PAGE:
Indeed, the Wild struggled to limit the Blues’ power play, which went an unsettling 3-for-6. That said, Minnesota had a chance to trade blows with St. Louis. Instead, the Wild managed one power-play goal on seven opportunities.

The silver lining is that the Wild believe that they showed more fight than this fragile bunch had been generating before.

On the other hand, with Jonas Brodin on IR and Jared Spurgeon apparently hurt, that silver lining may not be so easy to see.

Statement in Blackhawks’ blowout of Stars? Coach Q says they’re even

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Worry (if you’re pulling for the Stars) or gloat (if you’re a Blackhawks fan) all you want, but the bottom line is that the Central Division’s No.1 spot is clearly in Chicago’s control after Saturday night.

The Blackhawks earned a decisive 5-1 win against the Dallas Stars, giving them a five-point standings lead over Dallas for the Central Division lead.

You may feel like that’s more of the same, but consider this: things would look a lot closer if Dallas won or gained points, as they hold three games in hand on the ‘Hawks.

At least one Blackhawks player admits this game means a little more than your average W.

Indeed, while Antti Niemi was pulled from the game and Kari Lehtonen faced his own struggles in Dallas’ net, Corey Crawford ranked as one of the big reasons why the score was so lopsided.

(Artem Anisimov had a big say in that, too.)

As a wise coach with 1,000+ games of experience would do, Joel Quenneville didn’t go overboard in assessing the victory.

Was this a statement game? Who knows, but a certain statement is that the Blackhawks now have a five-point standings lead.

Brad Marchand wins it … on a penalty shot … in overtime

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Looking at the standings, beating the Buffalo Sabres was pretty important for the Boston Bruins. The Atlantic Division’s run for spots appears particularly congested out East.

Of all the Bruins to get a chance to win it all, the team might have wanted Brad Marchand to have that opportunity. He’s on pace to destroy his previous career-highs for scoring, and Marchand’s been particularly hot lately.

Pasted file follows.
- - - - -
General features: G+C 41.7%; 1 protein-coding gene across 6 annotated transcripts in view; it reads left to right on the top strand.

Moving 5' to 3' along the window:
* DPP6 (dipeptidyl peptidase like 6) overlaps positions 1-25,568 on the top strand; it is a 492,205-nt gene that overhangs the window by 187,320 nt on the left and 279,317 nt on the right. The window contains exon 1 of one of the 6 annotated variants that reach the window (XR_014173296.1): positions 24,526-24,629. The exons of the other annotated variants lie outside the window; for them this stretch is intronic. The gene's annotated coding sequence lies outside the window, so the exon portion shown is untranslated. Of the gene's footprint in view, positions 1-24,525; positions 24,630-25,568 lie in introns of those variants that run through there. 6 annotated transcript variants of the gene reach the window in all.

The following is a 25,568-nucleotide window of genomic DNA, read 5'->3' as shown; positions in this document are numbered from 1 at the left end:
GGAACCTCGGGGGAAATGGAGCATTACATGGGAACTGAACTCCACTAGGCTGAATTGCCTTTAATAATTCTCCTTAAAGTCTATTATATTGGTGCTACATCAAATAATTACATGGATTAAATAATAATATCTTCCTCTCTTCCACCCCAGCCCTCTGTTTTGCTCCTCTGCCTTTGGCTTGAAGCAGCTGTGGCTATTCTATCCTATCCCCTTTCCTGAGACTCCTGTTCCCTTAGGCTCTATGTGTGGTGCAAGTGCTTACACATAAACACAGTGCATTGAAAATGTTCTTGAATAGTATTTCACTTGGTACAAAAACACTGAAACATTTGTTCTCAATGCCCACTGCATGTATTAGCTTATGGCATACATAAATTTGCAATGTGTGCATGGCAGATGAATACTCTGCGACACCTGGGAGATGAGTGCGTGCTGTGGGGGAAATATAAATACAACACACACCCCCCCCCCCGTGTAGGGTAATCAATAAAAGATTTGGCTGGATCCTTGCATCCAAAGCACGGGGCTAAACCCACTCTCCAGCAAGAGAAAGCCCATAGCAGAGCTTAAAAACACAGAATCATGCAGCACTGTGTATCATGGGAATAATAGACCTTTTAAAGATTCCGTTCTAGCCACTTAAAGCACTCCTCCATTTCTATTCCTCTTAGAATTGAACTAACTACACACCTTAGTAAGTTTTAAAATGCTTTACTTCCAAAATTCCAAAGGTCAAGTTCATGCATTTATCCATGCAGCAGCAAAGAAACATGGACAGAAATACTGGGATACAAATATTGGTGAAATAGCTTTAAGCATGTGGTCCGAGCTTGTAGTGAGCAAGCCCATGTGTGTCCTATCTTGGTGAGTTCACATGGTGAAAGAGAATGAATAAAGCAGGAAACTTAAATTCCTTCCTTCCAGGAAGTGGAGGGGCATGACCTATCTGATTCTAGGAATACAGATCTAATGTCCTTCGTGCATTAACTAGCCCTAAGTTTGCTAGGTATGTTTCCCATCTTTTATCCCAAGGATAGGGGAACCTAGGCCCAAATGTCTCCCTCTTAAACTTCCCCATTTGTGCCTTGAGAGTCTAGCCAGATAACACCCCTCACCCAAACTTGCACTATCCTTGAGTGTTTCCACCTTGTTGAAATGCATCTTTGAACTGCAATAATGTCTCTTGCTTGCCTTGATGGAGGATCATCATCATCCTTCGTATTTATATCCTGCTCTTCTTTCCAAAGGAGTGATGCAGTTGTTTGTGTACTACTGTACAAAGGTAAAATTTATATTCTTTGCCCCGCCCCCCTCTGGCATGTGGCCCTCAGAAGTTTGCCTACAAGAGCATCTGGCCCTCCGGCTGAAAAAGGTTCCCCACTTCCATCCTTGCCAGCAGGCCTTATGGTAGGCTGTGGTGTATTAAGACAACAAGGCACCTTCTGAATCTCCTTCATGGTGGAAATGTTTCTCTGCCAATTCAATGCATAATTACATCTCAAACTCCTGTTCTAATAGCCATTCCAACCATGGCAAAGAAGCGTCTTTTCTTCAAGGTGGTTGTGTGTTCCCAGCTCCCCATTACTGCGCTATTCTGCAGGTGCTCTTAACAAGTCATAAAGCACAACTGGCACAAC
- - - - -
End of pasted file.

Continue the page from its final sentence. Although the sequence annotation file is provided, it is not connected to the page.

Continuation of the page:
Either way, Marchand came up big indeed, scoring the rare overtime game-winner on a penalty shot. Check out the drama below:

That can be a big extra point and ROW (regulation/overtime win) when the regular season is finished.

Note: Many believe that Marchand should not have received a penalty shot on the play.

Crosby kills the Cats: Penguins end Panthers’ winning streak

Pittsburgh Penguins' Sidney Crosby (87) collides with Florida Panthers' Connor Brickley (86) during the second period of an NHL hockey game in Pittsburgh, Tuesday, Oct. 20, 2015. (AP Photo/Gene J. Puskar)
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For quite some time, it looked like the Florida Panthers would keep the Pittsburgh Penguins under wraps.

Florida nursed a 1-0 lead into a 2-0 margin almost halfway through the third period, looking to win its sixth consecutive game. That looked great … and then Sidney Crosby + Kris Letang happened.

Let’s put it this way: this GIF of Crosby being frustrated is amusing, yet it doesn’t exactly tell the story of Saturday’s 3-2 overtime win for the Penguins:

Instead, Crosby grabbed his 900th point assisting on a Letang goal, and finished the night with 902 by collecting the game-tying goal and grabbing a helper on Letang’s overtime game-winner.

Crosby crossing that barrier is indeed special, even if it prompts “What if?” questions about No. 87’s health.

The resurgence of Crosby and Letang already played a big role in the Penguins going from disjointed and frustrating to sneaky and scary, so it  shouldn’t be that surprising to see them play so well. Doing so in such brisk order is a little bewildering, however.